Look at verses 29-30. “For those God foreknew he also predestined to be conformed to the likeness of his Son, that he might be the firstborn among many brothers. And those he predestined, he also called; those he called, he also justified; those he justified, he also glorified.” What God really wants to do is to conform each of us to the likeness of his Son Jesus Christ. This is a profound process that depends ultimately on the absolute sovereignty of God. It is for the glory of God. God knew those whom he would call, before the beginning of time (Eph 1:4). God destined them to bear the image of Christ. At his appointed time he called them, making a personal relationship with them. He justified them through the grace of Christ. He glorified them through the work of the Spirit to be holy like Jesus. It is interesting that this process is stated in the past tense. According to Paul, it is already done. It is finished. It has only to unfold in the course of God’s good time. We must look up at God. God is carrying out the good work he began in us, and God never fails. God always finishes to the end.

Fourth, we have the absolute love of God (31-39).

Look at verses 31-32. “What, then, shall we say in response to this? If God is for us, who can be against us? He who did not spare his own Son, but gave him up for us all–how will he not also, along with him, graciously give us all things?” We must remember the nature of God’s love for us. God gave us his one and only Son as a ransom sacrifice for our sins when we were ungodly, powerless and wretched. At the very worst period of our lives, God was willing to exchange Jesus for us. God’s love is deeper than our sins. God’s love is unconditional and unchanging. God’s love will sustain us and guide us to the end.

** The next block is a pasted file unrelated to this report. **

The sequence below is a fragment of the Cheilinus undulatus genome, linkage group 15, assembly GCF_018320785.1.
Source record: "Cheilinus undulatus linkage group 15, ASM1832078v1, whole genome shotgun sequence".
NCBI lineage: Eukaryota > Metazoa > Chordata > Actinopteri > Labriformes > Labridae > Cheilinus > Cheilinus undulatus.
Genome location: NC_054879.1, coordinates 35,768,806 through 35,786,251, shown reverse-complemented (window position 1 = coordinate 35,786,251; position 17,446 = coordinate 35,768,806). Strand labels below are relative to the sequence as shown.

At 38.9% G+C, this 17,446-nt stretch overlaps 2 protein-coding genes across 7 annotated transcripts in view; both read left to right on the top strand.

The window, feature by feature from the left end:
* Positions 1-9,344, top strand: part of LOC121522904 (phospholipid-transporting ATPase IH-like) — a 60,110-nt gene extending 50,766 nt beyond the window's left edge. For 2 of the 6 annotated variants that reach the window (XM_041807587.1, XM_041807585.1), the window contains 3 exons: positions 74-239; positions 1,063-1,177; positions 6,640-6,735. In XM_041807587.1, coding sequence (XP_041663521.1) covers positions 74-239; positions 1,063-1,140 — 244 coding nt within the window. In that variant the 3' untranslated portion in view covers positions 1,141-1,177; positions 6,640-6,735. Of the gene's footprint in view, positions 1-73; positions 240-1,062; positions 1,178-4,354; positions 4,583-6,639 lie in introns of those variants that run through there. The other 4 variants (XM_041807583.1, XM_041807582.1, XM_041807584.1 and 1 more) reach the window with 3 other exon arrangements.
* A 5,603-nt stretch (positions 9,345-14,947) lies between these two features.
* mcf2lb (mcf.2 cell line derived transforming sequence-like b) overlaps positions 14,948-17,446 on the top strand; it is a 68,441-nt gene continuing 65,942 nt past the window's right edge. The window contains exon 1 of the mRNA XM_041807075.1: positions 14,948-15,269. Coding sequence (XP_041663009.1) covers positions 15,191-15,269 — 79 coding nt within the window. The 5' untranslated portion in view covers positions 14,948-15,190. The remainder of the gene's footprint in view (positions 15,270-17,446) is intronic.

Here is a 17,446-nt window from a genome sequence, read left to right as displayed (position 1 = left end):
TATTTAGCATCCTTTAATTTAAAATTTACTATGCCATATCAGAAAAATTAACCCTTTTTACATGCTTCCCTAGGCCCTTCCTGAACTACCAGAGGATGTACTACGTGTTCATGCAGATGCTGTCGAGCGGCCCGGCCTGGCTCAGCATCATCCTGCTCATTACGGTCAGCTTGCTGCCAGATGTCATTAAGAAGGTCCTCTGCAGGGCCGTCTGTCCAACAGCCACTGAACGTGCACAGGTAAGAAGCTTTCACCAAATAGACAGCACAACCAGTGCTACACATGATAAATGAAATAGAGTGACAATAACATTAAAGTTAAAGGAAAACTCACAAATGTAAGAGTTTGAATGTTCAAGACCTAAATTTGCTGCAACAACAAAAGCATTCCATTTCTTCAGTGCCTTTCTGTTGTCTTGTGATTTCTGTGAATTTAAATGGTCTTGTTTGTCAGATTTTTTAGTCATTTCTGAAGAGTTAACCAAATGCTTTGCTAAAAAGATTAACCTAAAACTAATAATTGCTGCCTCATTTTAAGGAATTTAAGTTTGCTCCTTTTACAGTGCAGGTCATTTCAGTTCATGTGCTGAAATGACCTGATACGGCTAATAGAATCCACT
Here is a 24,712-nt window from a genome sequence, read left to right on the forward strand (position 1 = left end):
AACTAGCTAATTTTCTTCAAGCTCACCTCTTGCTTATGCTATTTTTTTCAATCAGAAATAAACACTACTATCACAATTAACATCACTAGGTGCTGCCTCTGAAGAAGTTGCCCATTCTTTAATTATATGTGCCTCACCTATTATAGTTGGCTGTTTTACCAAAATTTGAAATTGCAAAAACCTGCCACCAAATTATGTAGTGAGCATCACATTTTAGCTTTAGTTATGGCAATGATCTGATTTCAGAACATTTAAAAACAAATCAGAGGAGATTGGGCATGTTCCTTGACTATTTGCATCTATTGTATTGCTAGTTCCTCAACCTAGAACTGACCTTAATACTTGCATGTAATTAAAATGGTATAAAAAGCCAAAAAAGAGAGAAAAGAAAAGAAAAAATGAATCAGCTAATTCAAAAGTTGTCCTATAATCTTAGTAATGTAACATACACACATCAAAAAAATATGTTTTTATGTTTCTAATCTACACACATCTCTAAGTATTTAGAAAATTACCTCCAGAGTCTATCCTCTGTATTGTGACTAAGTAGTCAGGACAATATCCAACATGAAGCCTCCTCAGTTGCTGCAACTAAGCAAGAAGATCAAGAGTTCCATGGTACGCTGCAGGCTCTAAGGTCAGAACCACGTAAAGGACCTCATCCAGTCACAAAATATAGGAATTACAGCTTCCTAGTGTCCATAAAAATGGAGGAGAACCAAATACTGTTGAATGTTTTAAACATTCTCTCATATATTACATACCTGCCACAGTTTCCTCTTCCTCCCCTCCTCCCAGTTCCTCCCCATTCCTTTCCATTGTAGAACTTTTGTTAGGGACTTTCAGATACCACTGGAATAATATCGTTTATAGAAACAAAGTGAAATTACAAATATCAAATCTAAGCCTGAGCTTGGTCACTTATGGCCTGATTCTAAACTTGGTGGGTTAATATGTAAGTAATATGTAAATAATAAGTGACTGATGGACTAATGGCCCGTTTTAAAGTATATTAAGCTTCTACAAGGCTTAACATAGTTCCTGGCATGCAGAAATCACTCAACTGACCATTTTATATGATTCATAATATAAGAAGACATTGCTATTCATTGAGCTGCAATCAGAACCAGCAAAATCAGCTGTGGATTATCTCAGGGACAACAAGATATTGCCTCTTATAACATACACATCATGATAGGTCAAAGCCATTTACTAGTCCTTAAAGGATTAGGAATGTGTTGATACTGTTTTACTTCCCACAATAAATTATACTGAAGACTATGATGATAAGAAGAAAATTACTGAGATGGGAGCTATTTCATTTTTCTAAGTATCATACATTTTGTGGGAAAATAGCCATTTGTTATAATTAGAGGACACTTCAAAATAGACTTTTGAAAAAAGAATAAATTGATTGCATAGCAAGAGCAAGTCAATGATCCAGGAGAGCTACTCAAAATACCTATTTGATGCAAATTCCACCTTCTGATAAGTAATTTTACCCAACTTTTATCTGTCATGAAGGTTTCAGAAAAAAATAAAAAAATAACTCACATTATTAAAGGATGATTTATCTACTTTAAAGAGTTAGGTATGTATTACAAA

Nevertheless, the devil still tries to condemn us, working through the sinful nature. So Paul reminds us that it is God who justifies us (33b). God’s word of justification is absolute. There was a common man who claimed to be a noble knight. But he could not prove it, so he was arrested and put in the stocks. The king wanted to rescue him. So the king declared that according to the royal historian, the man actually was a knight. Then he said, “This is my word as king, as such it is beyond question.” From that moment, the man was a knight. When God declares us to be his children, no one can dispute it. It is God who justifies. In addition, Christ is interceding for us. Look at verse 34. “Who is he that condemns? Christ Jesus who died–more than that, who was raised to life–is at the right hand of God and is also interceding for us.”